Subordinate processes stop if they attempt to interact with a context that has completed because the parent process has stopped. This enables speculative processes to be created that will finish if their result is not needed.
Powerful replication syntax allows multiple processes to be created. For example∥ i for n : P(i);
creates n synchronized processes each with a local constant i.
Processes cannot share local variables and cooperate in the construction of shared contexts. Certain context types, called resources, ensure call-reply semantics.
There are four functions upon contexts:
- read ( context, variable ), copies a value from the shared context to the variable.
- write ( context, expression ), copies the value of expression to the shared context.
- put ( context, name ), moves the value bound to name to the shared context. The value of name is subsequently undefined.
- get ( context, name ), moves a value from context and binds it to name. The value is removed from the context.
Context types are Singletons, Bags or Streams and can be subscripted arrays.
Ease has a semiotic definition. This means that it takes into account the effect the language has on the programmer and how they develop algorithms. The language was designed to ease the development of parallel programs.
In sewing and patternmaking, ease is the amount of room a garment allows the wearer beyond the measurements of their body. For example, if a man has a 40-inch chest measurement, a jacket with a 40-inch chest would be very tight and would constrict movement. An ease of 3 or 4 inches might be added to the pattern (making a 43-44 inch chest), or more to enhance comfort or style. Ease is not generally included in sizing measurements. To use the example again, a man with a 40-inch chest will likely buy a jacket advertised as size 40, but the actual measurements of the garment will almost always be somewhat larger.
Ease is most important for woven garments cut on the straight or crossgrain, allowing little or no stretch.
A sloper pattern or block pattern is a simple pattern with very little or no ease made for the purpose of fitting the body accurately, from which more finished or stylized patterns may be developed.
Usage examples of "ease".
It was useless to take them to task, to inform them that this behaviour instead of easing their plight only brought out the worst in their superiors and made them the butt of every perceived mistake aboard ship.
Once the two-hundred-foot abseiling rope was on the ground, Joe and Fat Boy would start to ease themselves out of the heli so that their feet were on the deck and their bodies were at forty-five degrees to the ground.
Among other results was the ease with which German Protestantism became the instrument of royal and princely absolutism from the sixteenth century until the kings and princes were overthrown in 1918.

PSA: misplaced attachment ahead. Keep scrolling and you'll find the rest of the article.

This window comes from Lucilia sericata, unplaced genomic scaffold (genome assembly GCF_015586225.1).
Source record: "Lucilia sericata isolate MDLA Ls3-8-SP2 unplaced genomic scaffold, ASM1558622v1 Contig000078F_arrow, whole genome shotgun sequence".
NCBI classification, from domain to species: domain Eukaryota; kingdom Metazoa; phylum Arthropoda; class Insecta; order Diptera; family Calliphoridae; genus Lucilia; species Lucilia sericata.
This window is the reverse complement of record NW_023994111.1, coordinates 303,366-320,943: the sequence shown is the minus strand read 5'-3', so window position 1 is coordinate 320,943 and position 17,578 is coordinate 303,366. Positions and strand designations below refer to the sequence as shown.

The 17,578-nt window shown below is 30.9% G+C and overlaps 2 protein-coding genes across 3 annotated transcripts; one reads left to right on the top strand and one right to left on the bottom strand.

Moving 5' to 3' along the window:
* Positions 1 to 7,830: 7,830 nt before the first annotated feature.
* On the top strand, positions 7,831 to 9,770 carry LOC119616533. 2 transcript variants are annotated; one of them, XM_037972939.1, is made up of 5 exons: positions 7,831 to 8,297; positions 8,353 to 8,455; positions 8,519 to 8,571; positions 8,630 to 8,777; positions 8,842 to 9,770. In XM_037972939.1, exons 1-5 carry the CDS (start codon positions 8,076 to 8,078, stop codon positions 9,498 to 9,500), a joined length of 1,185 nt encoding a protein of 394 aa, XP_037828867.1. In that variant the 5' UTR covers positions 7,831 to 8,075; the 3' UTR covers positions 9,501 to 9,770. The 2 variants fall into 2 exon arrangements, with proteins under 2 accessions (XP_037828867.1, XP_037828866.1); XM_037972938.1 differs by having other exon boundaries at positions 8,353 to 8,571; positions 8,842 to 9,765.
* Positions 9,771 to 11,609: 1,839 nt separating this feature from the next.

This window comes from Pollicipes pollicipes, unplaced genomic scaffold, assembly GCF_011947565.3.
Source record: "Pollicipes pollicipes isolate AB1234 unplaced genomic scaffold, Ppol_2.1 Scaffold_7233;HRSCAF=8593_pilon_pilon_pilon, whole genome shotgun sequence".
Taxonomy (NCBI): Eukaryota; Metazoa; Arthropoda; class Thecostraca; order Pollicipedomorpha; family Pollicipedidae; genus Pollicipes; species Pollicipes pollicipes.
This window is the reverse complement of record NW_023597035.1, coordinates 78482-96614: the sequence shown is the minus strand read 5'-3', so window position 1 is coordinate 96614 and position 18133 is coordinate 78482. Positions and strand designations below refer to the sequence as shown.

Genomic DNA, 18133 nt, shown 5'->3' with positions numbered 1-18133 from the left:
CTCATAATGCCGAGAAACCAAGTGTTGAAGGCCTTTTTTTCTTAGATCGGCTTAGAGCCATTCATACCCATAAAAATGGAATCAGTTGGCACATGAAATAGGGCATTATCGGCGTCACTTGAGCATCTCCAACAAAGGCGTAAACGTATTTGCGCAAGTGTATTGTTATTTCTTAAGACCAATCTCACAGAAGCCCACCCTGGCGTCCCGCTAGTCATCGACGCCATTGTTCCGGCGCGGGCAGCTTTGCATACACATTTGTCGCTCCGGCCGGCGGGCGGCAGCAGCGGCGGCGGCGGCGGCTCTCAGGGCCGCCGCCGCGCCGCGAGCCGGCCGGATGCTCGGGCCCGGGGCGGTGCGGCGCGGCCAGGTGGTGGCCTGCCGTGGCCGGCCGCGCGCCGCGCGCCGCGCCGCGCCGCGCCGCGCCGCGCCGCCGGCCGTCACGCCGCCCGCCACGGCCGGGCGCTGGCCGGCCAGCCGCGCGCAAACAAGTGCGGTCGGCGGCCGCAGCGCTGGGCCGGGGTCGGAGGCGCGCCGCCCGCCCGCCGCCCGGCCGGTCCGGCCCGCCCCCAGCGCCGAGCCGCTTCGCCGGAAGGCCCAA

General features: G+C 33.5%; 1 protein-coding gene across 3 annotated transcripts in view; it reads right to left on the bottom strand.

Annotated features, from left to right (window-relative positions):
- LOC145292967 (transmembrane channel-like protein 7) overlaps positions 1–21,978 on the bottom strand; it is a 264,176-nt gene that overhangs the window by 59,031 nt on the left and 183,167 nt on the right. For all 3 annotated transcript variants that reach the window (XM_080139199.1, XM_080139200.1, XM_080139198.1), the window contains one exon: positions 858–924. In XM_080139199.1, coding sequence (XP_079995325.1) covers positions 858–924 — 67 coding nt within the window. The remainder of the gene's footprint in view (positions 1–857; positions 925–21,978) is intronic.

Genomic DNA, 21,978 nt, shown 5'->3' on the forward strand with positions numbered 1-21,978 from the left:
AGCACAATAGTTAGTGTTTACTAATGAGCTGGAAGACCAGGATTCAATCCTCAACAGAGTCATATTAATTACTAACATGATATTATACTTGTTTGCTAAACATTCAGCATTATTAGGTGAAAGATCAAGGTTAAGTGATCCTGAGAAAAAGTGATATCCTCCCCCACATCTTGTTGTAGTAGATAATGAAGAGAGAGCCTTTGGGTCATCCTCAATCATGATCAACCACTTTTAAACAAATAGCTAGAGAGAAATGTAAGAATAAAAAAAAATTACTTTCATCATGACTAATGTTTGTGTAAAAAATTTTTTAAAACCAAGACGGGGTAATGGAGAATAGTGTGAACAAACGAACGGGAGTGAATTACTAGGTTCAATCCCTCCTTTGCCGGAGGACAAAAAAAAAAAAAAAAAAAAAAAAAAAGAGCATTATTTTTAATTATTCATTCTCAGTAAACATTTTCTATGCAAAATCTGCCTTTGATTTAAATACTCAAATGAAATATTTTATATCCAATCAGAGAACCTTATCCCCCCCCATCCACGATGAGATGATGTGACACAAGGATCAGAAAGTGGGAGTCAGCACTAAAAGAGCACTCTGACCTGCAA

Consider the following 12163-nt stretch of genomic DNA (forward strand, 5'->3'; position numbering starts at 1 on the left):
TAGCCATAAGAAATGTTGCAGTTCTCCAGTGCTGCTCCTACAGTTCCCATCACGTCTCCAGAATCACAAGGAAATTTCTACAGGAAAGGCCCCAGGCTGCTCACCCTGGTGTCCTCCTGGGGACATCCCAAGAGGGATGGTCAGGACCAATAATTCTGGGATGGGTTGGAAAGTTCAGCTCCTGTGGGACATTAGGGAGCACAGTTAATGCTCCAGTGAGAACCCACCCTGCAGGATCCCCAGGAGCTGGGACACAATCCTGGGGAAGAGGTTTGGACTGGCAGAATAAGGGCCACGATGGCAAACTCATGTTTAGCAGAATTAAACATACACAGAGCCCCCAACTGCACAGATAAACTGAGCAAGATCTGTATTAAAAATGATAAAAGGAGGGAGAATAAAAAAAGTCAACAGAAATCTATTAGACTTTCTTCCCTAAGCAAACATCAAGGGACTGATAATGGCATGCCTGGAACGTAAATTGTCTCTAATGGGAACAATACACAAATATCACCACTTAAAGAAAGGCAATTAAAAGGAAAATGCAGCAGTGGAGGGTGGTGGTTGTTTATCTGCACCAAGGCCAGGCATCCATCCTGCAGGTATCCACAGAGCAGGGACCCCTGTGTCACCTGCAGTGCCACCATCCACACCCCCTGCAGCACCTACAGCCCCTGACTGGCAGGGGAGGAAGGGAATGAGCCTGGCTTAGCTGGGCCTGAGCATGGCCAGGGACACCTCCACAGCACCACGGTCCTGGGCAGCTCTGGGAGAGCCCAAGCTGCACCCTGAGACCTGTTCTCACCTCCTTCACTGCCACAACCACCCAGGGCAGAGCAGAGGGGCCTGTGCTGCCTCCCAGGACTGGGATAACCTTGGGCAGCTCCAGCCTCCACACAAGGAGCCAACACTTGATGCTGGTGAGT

We kept up with the morphine, and I gave her a little Acetaminophen to ease her temperature.
If any complain of this breach of honour, I must tell them that I had made a mental reservation not to keep my promise, and those who are acquainted with the morality of the children of Ignatius will understand that I was completely at my ease.
A horse down with the aftosa need a sight of heroin to ease his pain and maybe some of that heroin take off across the lonesome prairie and whinny in Washington Square.
To ease his agonizing guilt, he needed to punish himself, she realized.
My correspondence took an hour or so, for I had few letters to answer that day, and I passed the rest of the morning at work with my book on the history of the algebraic method, writing with great ease those passages wherein I demonstrated with unchallengeable proofs the fraudulent claims of Vieta, all of whose inventions were, in fact, conceived some thirty years previously by Mr.
He discovered that he could align himself between two pipes and pull himself hand over hand with relative ease.
They lie here trapped in glass, little two-carbon aliphatic molecules that can drown regret, banish fear, and ease the ache of conscience.
Malvin had tried to ease Alker out of a business in which he had tied up some fifty thousand dollars, and expected to add more.
They swung in wide left turns at a comfortable altitude and in loose formation to ease the pilots.
Most of them had been happy to just sign on the dotted line, content to move to a life of ambitionless ease.
She had eaten a slice of bread with a bit of honey for breakfast, but now the sun eased towards the horizon, and Amelle was hungry.
He was only quite at ease when having poured several glasses of wine mechanically into his large mouth he felt a pleasant warmth in his body, an amiability toward all his fellows, and a readiness to respond superficially to every idea without probing it deeply.